Basic Transistor Question

Discussion in 'General Electronics Chat' started by scsTiger, Sep 30, 2007.

  1. scsTiger

    Thread Starter New Member

    Sep 30, 2007
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    I am new to electronics as evidenced by the question below.

    I understand how you can apply current to a transistor's emitter and base to turn something on. And of course if you remove the current the transistor can turn something off.

    However I want to turn something OFF when current is applied to a transistor. For example, if a solar cell starts providing current to a transistor, I want that transistor to turn something off. How is this done? With two transistors somehow?

    Thanks!
     
  2. Distort10n

    Active Member

    Dec 25, 2006
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    A really simple, cook book way would to use a common-emitter with a bipolar transistor. You can use it as a switch, meaning it will not be operating in its linear range (amplifier), simply on or off.
    With a given base current a collector current will flow and drop the supply voltage across the collector resistor. The output at the collector will be essentially 0V.
    Open collector really, would a comparator suit you better?
     
  3. scsTiger

    Thread Starter New Member

    Sep 30, 2007
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    Regarding the common emitter with a bipolar transistor, is there a diagram or schematic somewhere that will help me understand how this would work. You're right, I simply need off or on, but I'm not quite following what you're suggesting.

    Talk slowly. :D
     
  4. Ron H

    AAC Fanatic!

    Apr 14, 2005
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    OK, here's an example. Note that if you have a really high output solar cell, you might need a resistor in series with it to limit the current to the base of Q1.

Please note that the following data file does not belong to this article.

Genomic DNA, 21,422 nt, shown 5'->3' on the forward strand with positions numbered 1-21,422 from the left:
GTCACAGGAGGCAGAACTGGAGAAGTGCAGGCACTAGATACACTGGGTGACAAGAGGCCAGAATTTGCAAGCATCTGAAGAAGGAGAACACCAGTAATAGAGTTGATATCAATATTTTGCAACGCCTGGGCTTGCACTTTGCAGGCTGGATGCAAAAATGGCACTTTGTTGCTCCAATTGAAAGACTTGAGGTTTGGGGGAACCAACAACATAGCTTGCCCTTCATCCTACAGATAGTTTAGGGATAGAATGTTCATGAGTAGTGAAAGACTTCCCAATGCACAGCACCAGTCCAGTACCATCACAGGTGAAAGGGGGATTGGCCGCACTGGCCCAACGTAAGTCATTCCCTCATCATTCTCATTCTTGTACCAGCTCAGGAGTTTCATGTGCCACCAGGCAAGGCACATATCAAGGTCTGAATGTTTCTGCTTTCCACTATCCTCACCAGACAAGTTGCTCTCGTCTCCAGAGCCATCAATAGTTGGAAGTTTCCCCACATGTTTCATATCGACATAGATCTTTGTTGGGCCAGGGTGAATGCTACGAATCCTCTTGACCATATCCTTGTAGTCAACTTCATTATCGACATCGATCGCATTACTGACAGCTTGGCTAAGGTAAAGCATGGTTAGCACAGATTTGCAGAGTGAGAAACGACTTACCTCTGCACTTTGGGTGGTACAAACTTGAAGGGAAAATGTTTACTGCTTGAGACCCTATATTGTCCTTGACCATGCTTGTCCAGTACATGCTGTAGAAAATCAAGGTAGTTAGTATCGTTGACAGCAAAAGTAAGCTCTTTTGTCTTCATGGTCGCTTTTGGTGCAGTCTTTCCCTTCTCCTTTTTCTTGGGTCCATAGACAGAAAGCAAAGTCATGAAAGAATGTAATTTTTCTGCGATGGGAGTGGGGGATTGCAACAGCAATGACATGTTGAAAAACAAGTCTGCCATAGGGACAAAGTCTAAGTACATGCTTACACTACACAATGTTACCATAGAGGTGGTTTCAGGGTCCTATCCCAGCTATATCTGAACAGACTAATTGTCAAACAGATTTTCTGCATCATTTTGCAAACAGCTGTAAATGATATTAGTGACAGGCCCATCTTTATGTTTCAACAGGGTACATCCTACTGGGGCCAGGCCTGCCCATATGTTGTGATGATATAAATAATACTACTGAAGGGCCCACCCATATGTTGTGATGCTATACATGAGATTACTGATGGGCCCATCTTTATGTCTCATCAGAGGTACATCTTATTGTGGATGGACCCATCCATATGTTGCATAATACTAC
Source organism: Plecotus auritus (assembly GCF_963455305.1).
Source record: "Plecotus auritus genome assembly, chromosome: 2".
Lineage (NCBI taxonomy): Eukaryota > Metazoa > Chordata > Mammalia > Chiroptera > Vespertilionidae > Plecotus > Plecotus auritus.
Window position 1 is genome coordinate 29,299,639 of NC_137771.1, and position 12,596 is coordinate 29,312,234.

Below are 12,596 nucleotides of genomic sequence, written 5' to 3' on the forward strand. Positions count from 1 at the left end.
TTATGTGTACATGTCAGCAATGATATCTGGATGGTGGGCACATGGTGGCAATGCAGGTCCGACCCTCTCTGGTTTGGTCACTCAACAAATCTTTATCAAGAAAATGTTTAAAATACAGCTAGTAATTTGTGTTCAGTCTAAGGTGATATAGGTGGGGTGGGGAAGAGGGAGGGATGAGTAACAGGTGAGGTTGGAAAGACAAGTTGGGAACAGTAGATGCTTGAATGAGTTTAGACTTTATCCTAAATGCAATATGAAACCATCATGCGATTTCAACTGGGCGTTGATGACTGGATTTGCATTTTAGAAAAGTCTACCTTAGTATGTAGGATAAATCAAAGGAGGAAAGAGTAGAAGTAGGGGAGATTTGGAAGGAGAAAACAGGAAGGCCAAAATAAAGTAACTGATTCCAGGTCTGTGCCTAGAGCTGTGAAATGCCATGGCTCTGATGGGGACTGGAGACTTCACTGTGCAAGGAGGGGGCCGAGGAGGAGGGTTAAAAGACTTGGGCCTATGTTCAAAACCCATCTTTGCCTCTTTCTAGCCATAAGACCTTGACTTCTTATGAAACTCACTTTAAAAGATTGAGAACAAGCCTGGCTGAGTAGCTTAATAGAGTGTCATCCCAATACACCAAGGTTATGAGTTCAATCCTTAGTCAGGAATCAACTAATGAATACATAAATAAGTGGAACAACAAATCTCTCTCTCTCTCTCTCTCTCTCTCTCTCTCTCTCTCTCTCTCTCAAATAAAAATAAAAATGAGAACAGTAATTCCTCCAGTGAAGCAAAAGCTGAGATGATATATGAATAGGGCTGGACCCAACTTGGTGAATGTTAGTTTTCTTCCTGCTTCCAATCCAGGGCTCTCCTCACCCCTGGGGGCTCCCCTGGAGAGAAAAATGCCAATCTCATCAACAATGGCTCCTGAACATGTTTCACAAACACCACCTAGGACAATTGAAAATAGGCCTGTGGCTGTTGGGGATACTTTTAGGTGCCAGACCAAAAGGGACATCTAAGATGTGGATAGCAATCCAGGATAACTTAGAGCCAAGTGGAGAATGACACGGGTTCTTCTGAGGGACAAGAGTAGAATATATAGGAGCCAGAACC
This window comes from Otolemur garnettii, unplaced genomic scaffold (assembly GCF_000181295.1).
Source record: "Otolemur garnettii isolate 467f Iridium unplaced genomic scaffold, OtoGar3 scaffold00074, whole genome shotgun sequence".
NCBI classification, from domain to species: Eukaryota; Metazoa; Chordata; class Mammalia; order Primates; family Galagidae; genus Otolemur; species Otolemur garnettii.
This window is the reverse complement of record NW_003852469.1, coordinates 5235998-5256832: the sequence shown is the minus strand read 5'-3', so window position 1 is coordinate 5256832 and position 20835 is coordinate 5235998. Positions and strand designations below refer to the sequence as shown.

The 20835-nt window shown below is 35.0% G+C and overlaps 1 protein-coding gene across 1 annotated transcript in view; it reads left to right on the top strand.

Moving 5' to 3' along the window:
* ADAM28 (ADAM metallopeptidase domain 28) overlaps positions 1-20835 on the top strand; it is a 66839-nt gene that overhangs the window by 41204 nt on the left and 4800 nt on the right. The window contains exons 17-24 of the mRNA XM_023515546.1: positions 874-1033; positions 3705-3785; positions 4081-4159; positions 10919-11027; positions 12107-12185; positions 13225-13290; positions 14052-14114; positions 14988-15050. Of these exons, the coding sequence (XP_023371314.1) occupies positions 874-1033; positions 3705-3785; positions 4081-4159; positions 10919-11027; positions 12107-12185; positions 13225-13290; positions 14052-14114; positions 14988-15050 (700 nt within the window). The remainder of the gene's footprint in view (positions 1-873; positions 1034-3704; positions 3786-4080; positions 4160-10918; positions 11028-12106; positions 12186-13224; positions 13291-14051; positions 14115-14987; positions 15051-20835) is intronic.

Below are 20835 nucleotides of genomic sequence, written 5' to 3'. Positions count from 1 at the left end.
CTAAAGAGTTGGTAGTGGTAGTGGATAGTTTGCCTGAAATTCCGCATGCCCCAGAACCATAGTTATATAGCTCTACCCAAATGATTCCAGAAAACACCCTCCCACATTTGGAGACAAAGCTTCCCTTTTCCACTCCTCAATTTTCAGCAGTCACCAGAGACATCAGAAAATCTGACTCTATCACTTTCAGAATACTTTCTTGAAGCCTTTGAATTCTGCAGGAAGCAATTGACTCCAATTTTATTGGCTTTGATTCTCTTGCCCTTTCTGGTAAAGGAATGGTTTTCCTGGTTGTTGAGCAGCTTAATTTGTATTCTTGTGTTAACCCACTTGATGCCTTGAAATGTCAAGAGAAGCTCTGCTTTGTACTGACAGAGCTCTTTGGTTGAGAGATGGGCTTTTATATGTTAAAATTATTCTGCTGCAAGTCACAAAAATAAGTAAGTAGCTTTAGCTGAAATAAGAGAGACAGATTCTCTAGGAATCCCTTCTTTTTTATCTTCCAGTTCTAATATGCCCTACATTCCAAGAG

EDIT: I just saw your post on "the other" forum. Amazingly, I used a simplified version of the circuit you were asking about!:cool:
     
  5. scsTiger

    Thread Starter New Member

    Sep 30, 2007
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    LOL Ron. I was kind of worried about being flamed for cross posting so I tried to word the question differently.

    That's the kind of spoonfeeding in layman's terms that I needed. Its starting to make sense. Thanks a ton.:)
     
  6. Ron H

    AAC Fanatic!

    Apr 14, 2005
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    One thing to remember is that Q2 (or any small-signal bipolar transistor) requires Vbe=0.7V (approx) for it to be ON. If it is much less than that, it will be, for all practical purposes, fully OFF. Also know that Vce will generally be less than 0.2V when a bipolar tranny is saturated. OK, so if Q1 is saturated, it lowers Vbe of Q2 below the voltage that will allow base current to flow into it, "stealing" virtually all of Q2's base current and holding it off.
     
  7. ixisuprflyixi

    Active Member

    Sep 16, 2007
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    why not just use a transistor with an inverter gate at the base?
     
  8. nikhilthunderlion

    Member

    Oct 1, 2007
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    aaaaaaaaaaaaaaaaaaaaaaaaaaaaaa
     
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